Date of Award


Degree Type


Degree Name

Doctor of Philosophy (PhD)




Mark S. Braiman


Anions, Citrate, Intracellular loop 1, Precipitation, Proteorhodopsin, Purification

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Proteorhodopsin (pR) is an intrinsic membrane protein with an important role in solar-energy storage of the biosphere. Earlier work in our lab has shown that polyhistidine-tagged pR can be purified by means of selective precipitation with citrate under specific conditions, as can a number of mutants based on this His6-tagged pR. Purification of a heterologously-expressed trans-membrane protein by a simple salt such as citrate is novel. However, such a phenomenon leads to several questions: How does citrate cause pR precipitation? Does the polyhistidine-tag assist in such a precipitation? Is this precipitation pH-specific? Does citrate affect the function of pR? Does citrate-induced pR precipitation have any biological significance? Are there other ions that could cause pR precipitation?

This dissertation focuses on understanding the nature of the interaction of pR with citrate and other anions, and in particular on trying to take advantage of this interaction in order to develop a novel membrane protein purification method. The end goal that branches out of these two aims is to utilize the compact citrate interaction site identified in pR, by incorporating it into other membrane proteins and using it to permit their purification by similar simple procedures.

In Chapter 1, I briefly provide some background information on the wide variety of structurally-similar proteins as rhodopsins that include pR. I also describe the general importance of developing purification methods for 7-helix membrane proteins, including pR.

Chapter 2 focuses on the investigation of the nature of citrate-binding site of pR. To address the main question of how citrate aids in pR purification, site-directed mutagenesis technique was applied to generate several single, double, triple or quadruple mutants of pR in a histidine-tag free background, which were then tested for their reactivity to citrate. Several different anions were tested to examine if precipitation of pR was specific to citrate or whether the precipitation is susceptible to other negatively charged salts. Photocycle of pR progresses through several intermediates, each with a distinct absorption maximum (described in subsection 1.3.1). M-intermediate is detected at pH ≥ 8 with λmax = 410 nm. Flash spectroscopy involves excitation of pR at a particular wavelength that leads to transient absorption, thus, signaling the formation of the corresponding intermediate. Flash-induced transient visible absorption measurements were used to assay the effect of exposing pR to citrate on its physiological function.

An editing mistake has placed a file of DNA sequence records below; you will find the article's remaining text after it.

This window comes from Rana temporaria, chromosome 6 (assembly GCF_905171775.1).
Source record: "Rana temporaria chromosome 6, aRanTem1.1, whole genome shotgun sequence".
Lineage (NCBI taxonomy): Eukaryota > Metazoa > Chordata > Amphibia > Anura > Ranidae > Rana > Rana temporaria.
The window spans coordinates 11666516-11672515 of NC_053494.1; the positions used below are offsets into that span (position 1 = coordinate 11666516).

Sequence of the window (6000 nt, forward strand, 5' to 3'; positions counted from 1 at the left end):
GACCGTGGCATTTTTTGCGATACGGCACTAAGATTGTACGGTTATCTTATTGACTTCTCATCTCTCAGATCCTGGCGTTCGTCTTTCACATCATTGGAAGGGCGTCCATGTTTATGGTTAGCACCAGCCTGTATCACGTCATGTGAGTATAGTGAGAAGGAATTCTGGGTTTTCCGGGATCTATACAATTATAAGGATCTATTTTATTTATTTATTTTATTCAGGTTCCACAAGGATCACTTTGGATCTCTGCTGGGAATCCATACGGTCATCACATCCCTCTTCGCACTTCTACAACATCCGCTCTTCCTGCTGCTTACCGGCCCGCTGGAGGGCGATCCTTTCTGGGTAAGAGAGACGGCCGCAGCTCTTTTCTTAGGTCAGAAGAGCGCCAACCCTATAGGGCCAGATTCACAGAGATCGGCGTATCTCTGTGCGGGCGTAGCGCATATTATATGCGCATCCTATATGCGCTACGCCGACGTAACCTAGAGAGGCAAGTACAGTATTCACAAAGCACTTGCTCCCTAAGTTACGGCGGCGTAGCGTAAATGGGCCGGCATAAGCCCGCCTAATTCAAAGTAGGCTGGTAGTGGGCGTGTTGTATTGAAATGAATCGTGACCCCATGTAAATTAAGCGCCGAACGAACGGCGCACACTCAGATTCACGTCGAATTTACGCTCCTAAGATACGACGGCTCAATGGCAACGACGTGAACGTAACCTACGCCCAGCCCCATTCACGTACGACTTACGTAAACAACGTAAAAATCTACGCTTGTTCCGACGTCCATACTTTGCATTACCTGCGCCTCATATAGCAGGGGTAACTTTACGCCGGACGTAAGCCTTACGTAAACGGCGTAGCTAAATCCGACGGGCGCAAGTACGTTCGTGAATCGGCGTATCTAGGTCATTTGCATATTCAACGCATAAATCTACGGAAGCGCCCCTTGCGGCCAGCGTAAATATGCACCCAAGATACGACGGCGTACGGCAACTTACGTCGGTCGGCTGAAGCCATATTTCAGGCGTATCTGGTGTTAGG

Chapter 3 describes the development of a method of purification of pR using simple salts, citrate and phosphate. Chapter 4 begins an exploration of a future direction. The ultimate objective is to apply the above techniques for the general purpose of 7-helix membrane protein purification, especially for the important class of pharmacological receptors known as GPCRs. An attempt at heterologous expression in E. coli, and purification, of a mammalian GPCR, is described therein. Such a method would be desirable for obtaining proteins for structural, functional and pharmacological studies.


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